Discharges can physically and ecologically alter the seafloor and associated benthic (bottom) communities by changing the type of sediments found near platform and well discharge sites. Typically, rocky or higher relief substrate changes to soft-bottom sand. Plumes of cuttings can smother fish/crab eggs and larvae in the water column and sedentary invertebrates on the seafloor such as clams and scallops.
The toxic components of produced water and drilling muds and cuttings can include heavy metals (like mercury, cadmium, zinc, chromium, and copper) biocides, corrosion inhibitors, petroleum residues, and even radioactive material. Scientific knowledge on the subtle yet potentially dramatic effects of chronic discharges of drilling muds and cuttings is limited. However, studies in the Gulf of Mexico have shown that drilling discharges have caused widespread, long-term, sublethal effects on planktonic organisms that are key food sources for salmon, other types of fish, whales and seals.
Over the life of a given gas or oil production well, chronic low-levels of contamination from discharges can accumulate in bottom sediments and cause community-level changes by which pollution-tolerant organisms are enhanced and pollution-sensitive ones decline. Pollutants can affect fish populations by impairing reproduction, development and growth, and by altering behavior which has consequences for individual survival and recruitment.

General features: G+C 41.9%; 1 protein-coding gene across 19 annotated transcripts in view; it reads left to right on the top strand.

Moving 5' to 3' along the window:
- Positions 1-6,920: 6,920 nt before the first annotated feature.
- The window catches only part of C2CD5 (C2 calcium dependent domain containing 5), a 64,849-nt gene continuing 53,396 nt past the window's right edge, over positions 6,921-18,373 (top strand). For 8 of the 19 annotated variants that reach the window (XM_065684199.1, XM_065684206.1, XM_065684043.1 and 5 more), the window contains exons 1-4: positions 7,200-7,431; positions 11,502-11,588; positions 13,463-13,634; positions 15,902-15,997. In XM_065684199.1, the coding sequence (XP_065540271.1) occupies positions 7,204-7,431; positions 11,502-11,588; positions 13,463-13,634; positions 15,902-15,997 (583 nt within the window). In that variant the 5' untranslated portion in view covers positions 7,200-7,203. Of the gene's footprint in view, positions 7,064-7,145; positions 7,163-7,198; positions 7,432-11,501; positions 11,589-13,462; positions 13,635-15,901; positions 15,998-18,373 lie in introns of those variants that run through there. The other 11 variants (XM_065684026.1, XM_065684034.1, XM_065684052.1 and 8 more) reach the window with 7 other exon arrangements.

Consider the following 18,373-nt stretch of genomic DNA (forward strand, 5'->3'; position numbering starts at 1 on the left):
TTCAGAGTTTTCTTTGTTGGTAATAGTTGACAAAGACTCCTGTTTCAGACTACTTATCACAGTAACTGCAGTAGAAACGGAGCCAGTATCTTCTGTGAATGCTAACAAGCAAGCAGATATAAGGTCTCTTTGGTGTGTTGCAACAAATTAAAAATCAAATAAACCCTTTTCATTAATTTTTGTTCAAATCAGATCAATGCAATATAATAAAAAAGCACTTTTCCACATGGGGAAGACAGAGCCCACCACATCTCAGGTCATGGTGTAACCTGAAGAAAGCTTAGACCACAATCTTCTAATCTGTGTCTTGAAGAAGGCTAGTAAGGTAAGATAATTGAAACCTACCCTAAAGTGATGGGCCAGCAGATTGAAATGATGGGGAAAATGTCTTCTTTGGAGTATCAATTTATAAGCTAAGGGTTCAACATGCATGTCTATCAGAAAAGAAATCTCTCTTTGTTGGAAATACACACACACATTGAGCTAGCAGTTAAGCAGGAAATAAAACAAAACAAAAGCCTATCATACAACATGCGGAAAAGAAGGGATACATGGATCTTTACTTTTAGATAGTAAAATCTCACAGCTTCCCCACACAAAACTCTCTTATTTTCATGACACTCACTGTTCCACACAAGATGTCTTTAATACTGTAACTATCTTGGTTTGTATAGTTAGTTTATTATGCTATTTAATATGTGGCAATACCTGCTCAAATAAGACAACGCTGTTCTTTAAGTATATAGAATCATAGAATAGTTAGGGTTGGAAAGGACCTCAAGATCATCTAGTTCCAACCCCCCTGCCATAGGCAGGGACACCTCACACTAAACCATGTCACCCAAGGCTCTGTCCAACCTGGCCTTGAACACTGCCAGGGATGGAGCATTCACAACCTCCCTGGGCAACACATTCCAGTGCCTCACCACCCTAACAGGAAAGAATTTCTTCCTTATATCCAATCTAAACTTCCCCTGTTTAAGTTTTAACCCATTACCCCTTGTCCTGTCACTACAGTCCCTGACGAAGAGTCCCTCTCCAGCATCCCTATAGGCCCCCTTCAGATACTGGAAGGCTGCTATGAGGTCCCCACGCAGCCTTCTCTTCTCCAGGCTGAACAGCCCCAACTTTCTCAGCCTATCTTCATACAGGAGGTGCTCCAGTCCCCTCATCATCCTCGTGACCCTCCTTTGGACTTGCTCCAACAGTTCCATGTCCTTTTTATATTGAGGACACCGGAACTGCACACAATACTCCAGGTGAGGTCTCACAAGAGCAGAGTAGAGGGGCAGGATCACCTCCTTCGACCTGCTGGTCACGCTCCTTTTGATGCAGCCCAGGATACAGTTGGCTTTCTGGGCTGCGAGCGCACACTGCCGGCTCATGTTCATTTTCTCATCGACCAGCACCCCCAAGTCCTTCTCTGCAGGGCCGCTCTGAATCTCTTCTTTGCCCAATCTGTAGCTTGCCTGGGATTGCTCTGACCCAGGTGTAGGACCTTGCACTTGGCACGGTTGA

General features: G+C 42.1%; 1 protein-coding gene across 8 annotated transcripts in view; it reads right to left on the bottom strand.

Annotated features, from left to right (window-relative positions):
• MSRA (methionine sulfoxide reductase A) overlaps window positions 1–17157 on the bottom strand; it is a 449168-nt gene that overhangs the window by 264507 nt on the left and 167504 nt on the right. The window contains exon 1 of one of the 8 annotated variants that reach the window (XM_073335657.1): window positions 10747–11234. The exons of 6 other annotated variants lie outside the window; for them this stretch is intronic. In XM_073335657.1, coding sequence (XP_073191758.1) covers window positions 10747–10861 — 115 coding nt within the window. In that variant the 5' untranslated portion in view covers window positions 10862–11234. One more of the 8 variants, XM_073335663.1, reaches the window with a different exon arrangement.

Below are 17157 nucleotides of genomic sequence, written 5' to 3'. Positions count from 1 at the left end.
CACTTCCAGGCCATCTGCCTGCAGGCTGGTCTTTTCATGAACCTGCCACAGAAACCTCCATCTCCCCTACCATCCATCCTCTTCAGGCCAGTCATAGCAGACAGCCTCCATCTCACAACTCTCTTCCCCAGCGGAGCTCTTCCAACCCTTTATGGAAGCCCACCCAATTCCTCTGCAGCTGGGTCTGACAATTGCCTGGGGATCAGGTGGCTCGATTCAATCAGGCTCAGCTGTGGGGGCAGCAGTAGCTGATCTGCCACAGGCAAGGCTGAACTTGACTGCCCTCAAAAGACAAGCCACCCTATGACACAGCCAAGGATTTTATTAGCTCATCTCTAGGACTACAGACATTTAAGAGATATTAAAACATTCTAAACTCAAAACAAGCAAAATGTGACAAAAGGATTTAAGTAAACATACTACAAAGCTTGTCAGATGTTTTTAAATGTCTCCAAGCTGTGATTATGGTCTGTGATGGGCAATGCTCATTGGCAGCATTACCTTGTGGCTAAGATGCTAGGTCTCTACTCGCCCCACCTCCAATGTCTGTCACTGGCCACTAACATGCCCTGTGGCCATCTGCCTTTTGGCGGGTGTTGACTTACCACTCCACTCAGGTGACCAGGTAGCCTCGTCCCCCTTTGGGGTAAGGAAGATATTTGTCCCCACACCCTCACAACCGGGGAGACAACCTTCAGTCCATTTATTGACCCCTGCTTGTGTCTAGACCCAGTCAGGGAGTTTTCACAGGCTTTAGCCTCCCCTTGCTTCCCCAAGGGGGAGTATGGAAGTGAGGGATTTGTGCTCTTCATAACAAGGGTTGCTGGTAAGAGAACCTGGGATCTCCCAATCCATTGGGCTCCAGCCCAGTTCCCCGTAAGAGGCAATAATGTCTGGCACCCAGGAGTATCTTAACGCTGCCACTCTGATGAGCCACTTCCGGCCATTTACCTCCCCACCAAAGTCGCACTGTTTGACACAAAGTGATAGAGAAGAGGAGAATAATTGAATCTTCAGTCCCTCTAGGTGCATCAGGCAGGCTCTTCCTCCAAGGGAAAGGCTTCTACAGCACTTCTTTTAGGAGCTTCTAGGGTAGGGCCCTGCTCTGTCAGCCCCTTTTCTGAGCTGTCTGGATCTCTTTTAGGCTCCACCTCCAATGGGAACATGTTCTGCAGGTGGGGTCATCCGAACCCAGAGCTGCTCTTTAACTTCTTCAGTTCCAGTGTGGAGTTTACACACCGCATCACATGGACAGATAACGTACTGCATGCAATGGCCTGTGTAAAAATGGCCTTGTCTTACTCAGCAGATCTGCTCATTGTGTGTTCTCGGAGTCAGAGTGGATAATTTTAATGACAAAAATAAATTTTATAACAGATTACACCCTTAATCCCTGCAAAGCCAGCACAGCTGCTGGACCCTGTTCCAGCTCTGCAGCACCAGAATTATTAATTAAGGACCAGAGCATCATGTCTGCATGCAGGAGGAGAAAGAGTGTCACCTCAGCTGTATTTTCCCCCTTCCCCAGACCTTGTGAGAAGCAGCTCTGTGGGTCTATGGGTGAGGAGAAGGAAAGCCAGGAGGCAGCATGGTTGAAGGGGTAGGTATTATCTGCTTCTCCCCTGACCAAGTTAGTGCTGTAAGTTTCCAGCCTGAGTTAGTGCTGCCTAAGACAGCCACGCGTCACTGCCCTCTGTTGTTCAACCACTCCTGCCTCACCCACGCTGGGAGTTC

To learn more, please see our Contaminated Discharges Fact Sheet (pdf).
Federal studies suggest offshore oil and gas production in the North Aleutian Basin Planning Area (Bristol Bay and southeastern Bering Sea) would result in one or more major oil spills of more than 1,000 barrels and a number of smaller spills. Surface currents in the region could push spilled oil up onto the coast of the Alaska Peninsula and towards the headwaters of Bristol Bay. Oil spill trajectories indicate that oil could contaminate the mouths of rivers and tributaries where salmon spawn and where commercial and subsistence salmon fisheries occur.
The Outer Continental Shelf (OCS) pipelines has a significant spill record that is not improving, which raises serious concerns about Bristol Bay OCS development. Recovery of spilled oil in Bristol Bay is unfeasible because clean-up technology is inadequate in rough sea conditions, ice, and strong tides and currents.